I’ve only been reading it off and on. I haven’t found it all that engaging and while it does have non-human animals (always a plus for me), it’s quite harsh, which I tend not to prefer. Our adult kid has both read the books and seen the series, and recommended to me watching the series first (a very unusual suggestion from that source), since it gave you more of a “road map”, which made the books easier to follow. I’m a bit torn, because of that…our adult kid is very wise. :)

Horns: A Novel (at AmazonSmile*)
by Joe Hill
4.2 stars, 1153 reviews
not yet started
bought for $1.99

With the Daniel Radcliffe-starring, Alexandre Aja-directed version opening in the USA at Halloween, I was intrigued…and picked this up on sale.

How To Get Instant Trust, Belief, Influence and Rapport! 13 Ways To Create Open Minds By Talking To The Subconscious Mind (at AmazonSmile*)
by Tom “Big Al” Schreiter
4.7 stars, 175 reviews
not yet started
bought for $2.99

Using “Big Al” as a nickname didn’t immediately gain my trust or belief, but we’ll see how the book goes. ;)

This Explains Everything: 150 Deep, Beautiful, and Elegant Theories of How the World Works (at AmazonSmile*)
by John Brockman
4.0 stars, 97 reviews
not yet started
bought for $1.99

“The great tragedy of Science: the slaying of a beautiful hypothesis by an ugly fact.”
–Thomas Henry Huxley

That quotation is paraphrased a lot, but I would also say that’s the beauty of science…you want your hypotheses knocked down by facts: that’s why they are there. ;)

I’m looking forward to starting this one, when the timing is right.

This Will Make You Smarter: 150 New Scientific Concepts to Improve Your Thinking (This Will Make You Smarter: 150 New Scientific Concepts to Improve Your Thinking)
by John Brockman
3.8 stars, 148 reviews
bought for $2.99
0% (still in the front matter)

That’s not like me! I didn’t even realize until now that these were both by the same author. :) I will say, though, as I check the prices, I got some good deals! This one is currently $8.81. Now, though, I’m much more likely to just get something through Kindle Unlimited, so books being on sale won’t tempt me as much.

The Battle of $9.99: How Apple, Amazon, and the Big Six Publishers Changed the E-Book Business Overnight (Kindle Single) (at AmazonSmile*))
by Andrew Richard Albanese
3.8 stars, 138 reviews
Got it as a gift

Not sure why this one is still on my Fire. :) I got this Kindle single as a gift at the holidays, and I have read it. I’ll remove it after this. You can read my review of it on Goodreads

here

A Long Way To Contentment (at AmazonSmile*)
by Boyd Lemon
4.4 stars, 9 reviews
bought for $0.99
not yet started

This one was purchased by Significant Other…probably give it a shot when my SO is reading it, so we can talk about it afterwards.

Crash Gordon and the Revelations from Big Sur (at AmazonSmile*)
by Derek Swannson
4.4 stars, 42 reviews
bought it for $3.99

I was able to help with this in the pre-publication phase, doing proofreading and making some editorial suggestions. For that reason, I don’t want to say too much about it (although I don’t have any financial connection to the book, and I don’t have a relationship with Derek outside of having read the first book, reviewed it, and then helped with the second gratis). Both books are available through KU.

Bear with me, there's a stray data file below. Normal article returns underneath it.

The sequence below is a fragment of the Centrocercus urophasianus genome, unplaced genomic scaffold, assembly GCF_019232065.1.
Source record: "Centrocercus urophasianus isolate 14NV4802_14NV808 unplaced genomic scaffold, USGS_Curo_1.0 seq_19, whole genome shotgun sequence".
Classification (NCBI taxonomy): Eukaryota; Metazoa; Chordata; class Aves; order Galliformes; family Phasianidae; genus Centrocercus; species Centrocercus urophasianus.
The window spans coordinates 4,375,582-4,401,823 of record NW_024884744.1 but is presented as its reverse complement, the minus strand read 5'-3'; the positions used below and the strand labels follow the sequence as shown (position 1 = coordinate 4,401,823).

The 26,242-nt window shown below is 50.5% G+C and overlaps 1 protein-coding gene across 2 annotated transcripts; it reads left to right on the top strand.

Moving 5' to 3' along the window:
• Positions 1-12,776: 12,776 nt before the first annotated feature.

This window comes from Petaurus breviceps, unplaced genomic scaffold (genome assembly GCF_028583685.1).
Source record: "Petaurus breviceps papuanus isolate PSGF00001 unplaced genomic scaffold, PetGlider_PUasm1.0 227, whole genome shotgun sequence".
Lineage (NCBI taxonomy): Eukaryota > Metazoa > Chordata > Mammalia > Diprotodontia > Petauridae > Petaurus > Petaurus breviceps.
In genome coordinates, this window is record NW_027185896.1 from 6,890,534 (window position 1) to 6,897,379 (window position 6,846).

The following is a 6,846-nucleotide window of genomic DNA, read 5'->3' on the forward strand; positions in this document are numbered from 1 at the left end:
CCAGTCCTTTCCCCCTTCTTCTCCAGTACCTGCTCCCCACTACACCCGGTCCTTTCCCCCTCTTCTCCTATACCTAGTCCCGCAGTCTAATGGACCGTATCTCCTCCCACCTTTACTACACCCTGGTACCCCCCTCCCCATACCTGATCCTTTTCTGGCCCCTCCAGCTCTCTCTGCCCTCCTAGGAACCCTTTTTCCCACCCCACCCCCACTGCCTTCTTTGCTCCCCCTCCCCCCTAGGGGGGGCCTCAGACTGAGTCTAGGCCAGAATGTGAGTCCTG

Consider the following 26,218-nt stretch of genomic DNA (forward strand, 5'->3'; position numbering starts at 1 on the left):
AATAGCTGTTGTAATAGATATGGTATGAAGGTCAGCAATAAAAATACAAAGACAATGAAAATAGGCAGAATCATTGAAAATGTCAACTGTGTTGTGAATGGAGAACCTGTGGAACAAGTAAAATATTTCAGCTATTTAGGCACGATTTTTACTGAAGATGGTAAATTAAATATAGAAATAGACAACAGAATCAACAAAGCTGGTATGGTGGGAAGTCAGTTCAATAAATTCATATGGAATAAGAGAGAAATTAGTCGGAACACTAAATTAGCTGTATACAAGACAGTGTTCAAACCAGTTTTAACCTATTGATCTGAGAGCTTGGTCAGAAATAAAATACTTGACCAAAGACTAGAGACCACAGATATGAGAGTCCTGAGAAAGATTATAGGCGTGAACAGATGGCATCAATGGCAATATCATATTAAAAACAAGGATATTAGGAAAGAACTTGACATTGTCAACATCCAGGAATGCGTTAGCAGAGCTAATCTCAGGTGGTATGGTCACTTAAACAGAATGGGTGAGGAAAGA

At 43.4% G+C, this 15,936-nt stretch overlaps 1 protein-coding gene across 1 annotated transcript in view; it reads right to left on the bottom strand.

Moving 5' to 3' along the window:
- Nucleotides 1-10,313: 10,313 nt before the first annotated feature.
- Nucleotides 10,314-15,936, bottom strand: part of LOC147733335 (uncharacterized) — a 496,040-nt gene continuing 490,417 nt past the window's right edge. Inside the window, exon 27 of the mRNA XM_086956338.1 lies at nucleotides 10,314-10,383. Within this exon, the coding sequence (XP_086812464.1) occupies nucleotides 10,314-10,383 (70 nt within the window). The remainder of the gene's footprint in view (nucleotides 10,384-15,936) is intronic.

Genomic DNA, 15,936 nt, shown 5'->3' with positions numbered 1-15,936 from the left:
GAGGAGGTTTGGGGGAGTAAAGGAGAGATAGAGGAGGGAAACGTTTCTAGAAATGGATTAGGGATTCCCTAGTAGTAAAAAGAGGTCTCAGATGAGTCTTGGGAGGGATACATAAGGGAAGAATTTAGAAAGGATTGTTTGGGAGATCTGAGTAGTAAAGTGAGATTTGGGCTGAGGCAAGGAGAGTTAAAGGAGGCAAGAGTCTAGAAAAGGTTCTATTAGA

Here’s my review of the first book, which will give you some idea:

Review: Crash Gordon and the Mysteries of Kingsburg

I think that’s enough for this post! One more ought to catch us up.

By the way, my SO used KU for the first time….and borrowed a couple of cookbooks and got a couple of recipes…that’s an excellent use of it, in my mind.

Join hundreds of readers and try the free ILMK magazine at Flipboard!

* I am linking to the same thing at the regular Amazon site, and at AmazonSmile. When you shop at AmazonSmile, half a percent of your purchase price on eligible items goes to a non-profit you choose. It will feel just like shopping at Amazon: you’ll be using your same account. The one thing for you that is different is that you pick a non-profit the first time you go (which you can change whenever you want)…and the good feeling you’ll get. :) Shop ’til you help! :) 

This post by Bufo Calvin originally appeared in the I Love My Kindle blog. To support this or other blogs/organizations, buy  Amazon Gift Cards from a link on the site, then use those to buy your items. There will be no cost to you, and a benefit to them.


Ikea: Experience the power of a bookbook

Ikea: Experience the power of a bookbook

Just for fun tonight…

YouTube video

Bonus deal: people who are reading this on a non-Fire Kindle can’t jump to the video, so I wanted to include something for everybody:

20 Kindle Books for $2 each (at AmazonSmile: benefit a non-profit of your choice by shopping*)

 

Join hundreds of readers and try the free ILMK magazine at Flipboard!

* I am linking to the same thing at the regular Amazon site, and at AmazonSmile. When you shop at AmazonSmile, half a percent of your purchase price on eligible items goes to a non-profit you choose. It will feel just like shopping at Amazon: you’ll be using your same account. The one thing for you that is different is that you pick a non-profit the first time you go (which you can change whenever you want)…and the good feeling you’ll get. :) Shop ’til you help! :)